Extensive analyses and modeling of Cassini imaging and heat-mapping data have confirmed and extended previous ideas that migrating ice, triggered by infalling reddish dust that darkens and warms the surface, may explain the mysterious two-toned "yin-yang" appearance of Saturn's moon Iapetus. The results, published online Dec. 10 in a pair of papers in the journal Science, provide what may be the most plausible explanation to date for the moon's bizarre appearance, which has puzzled astronomers for more than 300 years.
Shortly after he discovered Iapetus in 1671, the French-Italian astronomer Giovanni Domenico Cassini noticed that the surface is much darker on its leading side, the side that faces forward in its orbit around Saturn, than on the opposite trailing hemisphere.
One of the papers, led by Tilmann Denk of the Freie UniversitŠt in Berlin describes findings made by Cassini's Imaging Science Subsystem (ISS) cameras during the spacecraft's close flyby of Iapetus on Sept. 10, 2007, and on previous encounters. "ISS images show that both the bright and dark materials on Iapetus' leading side are redder than similar material on the trailing side," said Denk, suggesting that the leading side is colored (and slightly darkened) by reddish dust that Iapetus has swept up in its orbit around Saturn. This observation provides new confirmation of an old idea, that Iapetus' leading side has been darkened somewhat by infalling dark dust from an external source, perhaps from one or more of Saturn's outer moons. However, the ISS images show that this infalling dust cannot be the sole cause of the extreme global brightness dichotomy. Close-up ISS images provide a clue, showing evidence for thermal segregation, in which water ice has migrated locally from sunward-facing and therefore warmer areas, to nearby poleward-facing and therefore colder areas, darkening and warming the former and brightening and cooling the latter.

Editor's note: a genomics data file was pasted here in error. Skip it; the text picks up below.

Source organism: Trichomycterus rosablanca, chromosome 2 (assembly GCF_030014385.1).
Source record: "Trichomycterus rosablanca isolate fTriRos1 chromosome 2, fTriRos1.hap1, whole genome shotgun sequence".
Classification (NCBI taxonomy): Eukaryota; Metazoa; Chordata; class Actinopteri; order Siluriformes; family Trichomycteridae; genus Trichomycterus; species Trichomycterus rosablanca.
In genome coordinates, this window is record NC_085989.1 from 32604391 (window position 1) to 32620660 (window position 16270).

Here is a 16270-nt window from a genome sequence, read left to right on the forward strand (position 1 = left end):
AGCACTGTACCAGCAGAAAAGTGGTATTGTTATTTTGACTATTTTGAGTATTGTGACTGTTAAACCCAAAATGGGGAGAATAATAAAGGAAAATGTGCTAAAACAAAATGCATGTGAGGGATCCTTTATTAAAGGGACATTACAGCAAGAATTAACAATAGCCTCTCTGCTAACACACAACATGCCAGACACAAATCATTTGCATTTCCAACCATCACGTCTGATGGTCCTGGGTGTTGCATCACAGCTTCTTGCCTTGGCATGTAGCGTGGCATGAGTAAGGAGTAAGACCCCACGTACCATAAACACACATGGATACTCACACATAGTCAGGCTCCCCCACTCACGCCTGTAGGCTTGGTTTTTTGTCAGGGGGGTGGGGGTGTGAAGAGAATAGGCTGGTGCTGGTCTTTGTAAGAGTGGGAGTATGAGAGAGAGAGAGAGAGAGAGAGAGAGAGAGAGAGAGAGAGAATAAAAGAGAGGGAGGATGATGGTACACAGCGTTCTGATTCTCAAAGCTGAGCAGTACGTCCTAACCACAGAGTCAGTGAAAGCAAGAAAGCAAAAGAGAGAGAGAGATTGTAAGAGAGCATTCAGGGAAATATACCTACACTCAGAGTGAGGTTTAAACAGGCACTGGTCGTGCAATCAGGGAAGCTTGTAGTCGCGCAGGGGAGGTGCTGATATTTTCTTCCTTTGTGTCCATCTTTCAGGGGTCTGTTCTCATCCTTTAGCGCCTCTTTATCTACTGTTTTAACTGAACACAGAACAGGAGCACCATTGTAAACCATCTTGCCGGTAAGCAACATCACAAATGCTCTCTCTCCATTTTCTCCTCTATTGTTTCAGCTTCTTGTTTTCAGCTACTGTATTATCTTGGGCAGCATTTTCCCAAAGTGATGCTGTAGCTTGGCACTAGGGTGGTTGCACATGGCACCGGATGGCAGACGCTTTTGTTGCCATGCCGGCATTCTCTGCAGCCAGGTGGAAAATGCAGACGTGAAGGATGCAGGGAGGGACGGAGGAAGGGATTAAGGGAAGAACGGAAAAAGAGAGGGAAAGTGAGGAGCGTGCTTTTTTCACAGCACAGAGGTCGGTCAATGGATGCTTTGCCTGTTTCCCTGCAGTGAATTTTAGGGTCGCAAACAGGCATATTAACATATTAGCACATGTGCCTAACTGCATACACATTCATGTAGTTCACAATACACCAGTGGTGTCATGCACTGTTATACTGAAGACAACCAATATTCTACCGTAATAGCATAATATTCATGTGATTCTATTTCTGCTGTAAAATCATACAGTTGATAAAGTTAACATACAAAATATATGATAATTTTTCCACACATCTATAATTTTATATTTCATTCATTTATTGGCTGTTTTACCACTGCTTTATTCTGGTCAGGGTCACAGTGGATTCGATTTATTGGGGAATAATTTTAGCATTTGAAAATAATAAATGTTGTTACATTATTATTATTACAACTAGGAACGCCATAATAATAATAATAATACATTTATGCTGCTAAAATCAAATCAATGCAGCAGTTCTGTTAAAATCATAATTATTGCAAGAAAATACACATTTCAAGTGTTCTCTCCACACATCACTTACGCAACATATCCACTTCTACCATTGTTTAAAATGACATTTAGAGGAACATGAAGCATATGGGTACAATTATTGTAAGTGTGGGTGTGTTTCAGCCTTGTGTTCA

The other paper, by John Spencer of SwRI's office in Boulder, Colo., and Denk, adds runaway global migration of water ice into the picture to explain the global appearance of Iapetus. Their model synthesizes ISS results with thermal observations from Cassini's Composite Infrared Spectrometer (CIRS) and computer models. CIRS observations in 2005 and 2007 found that the dark regions reach temperatures high enough (129 degrees Kelvin or -227 degrees F) to evaporate many meters of ice over billions of years. Spencer and Denk propose that the infalling dust darkens the leading side of Iapetus, which therefore absorbs more sunlight and heats up enough to trigger evaporation of the ice near the equator. The evaporating ice re-condenses on the colder and brighter poles and on the trailing hemisphere. The loss of ice leaves dark material behind, causing further darkening, warming, and ice evaporation on the leading side and near the equator. Simultaneously, the trailing side and poles continue to brighten and cool due to ice condensation, until Iapetus ends up with extreme contrasts in surface brightness in the pattern seen today. The relatively small size of Iapetus, which is just 1,500 kilometers (900 miles) across, and its correspondingly low gravity, allow the ice to move easily from one hemisphere to another. "Iapetus is the victim of a runaway feedback loop, operating on a global scale," said Spencer.